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Politics

Is the National Front about to reinvent itself?

France's far-right National Front (FN) leader and parliamentary candidate Marine Le Pen (C) after the polls closed during the second round of the French parliamentary elections on June 18, 2017 in Henin-Beaumont, northern France.
France's far-right National Front (FN) leader and parliamentary candidate Marine Le Pen (C) after the polls closed during the second round of the French parliamentary elections on June 18, 2017 in Henin-Beaumont, northern France. Denis Charlet / AFP

Members of France’s far-right Front National party are meeting today in the first official reckoning of the party after this spring’s presidential and legislative elections.

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The night she lost to Emmanuel Macron in the second round of the presidential election in May, Marine Le Pen promised a “deep” renewal of the National Front. Everything from the party’s policies, to its organisation to its name is up for discussion.

“[The election] is the opportunity to review everything, from the ground up,” Wallerand de Saint Just, the party’s treasurer, told RFI.

“I salute the President of the Front National, for striking while the iron was hot - right after the presidential election, she started the process of reorganizing the National Front and rethinking the program.”

Closed Door Meeting

About 50 party leaders are meeting behind closed doors to discuss issues that have been worked on by commissions over the past few weeks. And this includes the party’s main policy directions.

The FN has always been a balancing act, keeping very different currents together with a populist, anti-immigration platform.

These divisions were put aside during the 2017 election campaign. But they have come to the surface after the results, which were disappointing to many supporters.

“The main division line is between those who are more on the line of conservative, traditional right-wing party, and the line called ‘social sovereignty’ or ‘republican nationalism' which is neither left or right, to attract the working class,” explains Front National specialist Nonna Mayer.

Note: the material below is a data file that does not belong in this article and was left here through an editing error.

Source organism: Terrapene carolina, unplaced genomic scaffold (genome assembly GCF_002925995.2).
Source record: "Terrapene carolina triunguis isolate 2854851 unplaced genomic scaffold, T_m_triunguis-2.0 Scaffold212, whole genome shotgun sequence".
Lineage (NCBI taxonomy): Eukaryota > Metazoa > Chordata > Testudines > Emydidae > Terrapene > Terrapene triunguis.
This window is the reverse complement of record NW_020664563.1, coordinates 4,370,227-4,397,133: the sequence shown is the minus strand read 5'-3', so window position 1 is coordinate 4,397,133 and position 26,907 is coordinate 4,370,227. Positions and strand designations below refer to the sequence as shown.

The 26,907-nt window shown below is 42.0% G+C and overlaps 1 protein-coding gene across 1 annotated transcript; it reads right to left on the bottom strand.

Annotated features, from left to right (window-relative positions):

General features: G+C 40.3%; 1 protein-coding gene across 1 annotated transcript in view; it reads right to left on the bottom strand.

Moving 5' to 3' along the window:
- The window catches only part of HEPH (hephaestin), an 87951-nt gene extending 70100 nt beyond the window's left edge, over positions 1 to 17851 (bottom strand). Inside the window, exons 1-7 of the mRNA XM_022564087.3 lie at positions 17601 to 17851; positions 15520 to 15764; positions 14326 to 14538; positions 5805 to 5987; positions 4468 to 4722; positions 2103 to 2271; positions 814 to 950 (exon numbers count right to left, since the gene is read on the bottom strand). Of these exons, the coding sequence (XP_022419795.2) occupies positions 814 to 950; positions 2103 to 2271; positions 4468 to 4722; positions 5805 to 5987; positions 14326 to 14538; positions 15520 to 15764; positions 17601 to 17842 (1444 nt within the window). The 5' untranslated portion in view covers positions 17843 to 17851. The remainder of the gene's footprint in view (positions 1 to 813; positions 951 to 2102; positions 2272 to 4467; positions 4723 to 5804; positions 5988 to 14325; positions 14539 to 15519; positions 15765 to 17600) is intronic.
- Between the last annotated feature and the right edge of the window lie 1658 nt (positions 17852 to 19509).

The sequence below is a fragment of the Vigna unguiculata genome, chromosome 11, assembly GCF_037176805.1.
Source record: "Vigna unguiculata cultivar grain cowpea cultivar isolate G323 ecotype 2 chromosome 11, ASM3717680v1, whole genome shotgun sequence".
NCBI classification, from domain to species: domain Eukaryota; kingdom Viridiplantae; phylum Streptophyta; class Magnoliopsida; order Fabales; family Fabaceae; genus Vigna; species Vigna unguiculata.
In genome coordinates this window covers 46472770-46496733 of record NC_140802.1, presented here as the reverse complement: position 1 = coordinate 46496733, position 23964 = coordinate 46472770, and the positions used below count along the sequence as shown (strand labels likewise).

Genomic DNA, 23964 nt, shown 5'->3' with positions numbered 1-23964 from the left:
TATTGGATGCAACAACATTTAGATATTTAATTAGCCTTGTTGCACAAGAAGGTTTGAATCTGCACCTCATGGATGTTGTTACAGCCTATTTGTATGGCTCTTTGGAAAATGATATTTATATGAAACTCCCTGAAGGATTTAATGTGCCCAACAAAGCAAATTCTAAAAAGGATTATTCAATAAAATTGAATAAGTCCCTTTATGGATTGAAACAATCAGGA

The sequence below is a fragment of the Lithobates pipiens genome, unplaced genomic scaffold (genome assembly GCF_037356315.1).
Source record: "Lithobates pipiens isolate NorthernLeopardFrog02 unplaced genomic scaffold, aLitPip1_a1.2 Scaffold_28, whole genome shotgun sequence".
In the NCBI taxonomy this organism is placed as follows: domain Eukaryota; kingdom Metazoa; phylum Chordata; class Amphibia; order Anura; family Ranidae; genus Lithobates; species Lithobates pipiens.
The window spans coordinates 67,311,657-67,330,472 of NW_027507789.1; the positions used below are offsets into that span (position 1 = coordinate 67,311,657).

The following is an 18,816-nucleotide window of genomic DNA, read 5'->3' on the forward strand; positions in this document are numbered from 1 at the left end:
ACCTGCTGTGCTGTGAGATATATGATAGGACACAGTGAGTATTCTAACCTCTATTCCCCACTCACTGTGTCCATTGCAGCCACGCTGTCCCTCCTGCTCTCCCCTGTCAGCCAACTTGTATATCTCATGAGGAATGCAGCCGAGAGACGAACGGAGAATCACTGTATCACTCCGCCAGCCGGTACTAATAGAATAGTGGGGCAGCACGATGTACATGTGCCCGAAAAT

This second approach holds dear the idea of rejecting the European Union and pulling France out of the Euro, to go back to the Franc. It’s an idea that appeals to the party’s core supporters, but does not resonate with most French voters.

Some in the party have said the hard line on Europe and the euro was the reason why the party did not do as well as expected in the polls.

And the man behind the position is Florian Philippot, the party’s deputy chief.

“Philippot and his anti-Euro position has become the scapegoat,” says Mayer. And while the party did scare away some voters because of this position, Philippot’s push to reach out to working class voters pulled a lot of people in.

“[The FN] has never had such a good result among the working class: over 40 per cent of the vote,” says Mayer.

Philippot has said he’ll quit the party if it reverses its stance on the Euro.

During this weekend’s closed-door meeting, there is unlikely to be any formal decision. The seminar is a step in a process that includes a consultation of the party membership in September, leading up to a party congress next spring.

On the table is also a name change. The Front National carries a lot of baggage: it is associated with the party’s founder, Jean-Marie Le Pen, Marine’s father, known for his provocations.

Mayer says a name change is likely, but she does not expect any drastic policy changes: “They’re probably going to find a middle ground between leaving the euro and leaving things as they are,” she predicts. “If you look at the program, it will be an in between line. But I may be wrong; let’s wait and see.”

 

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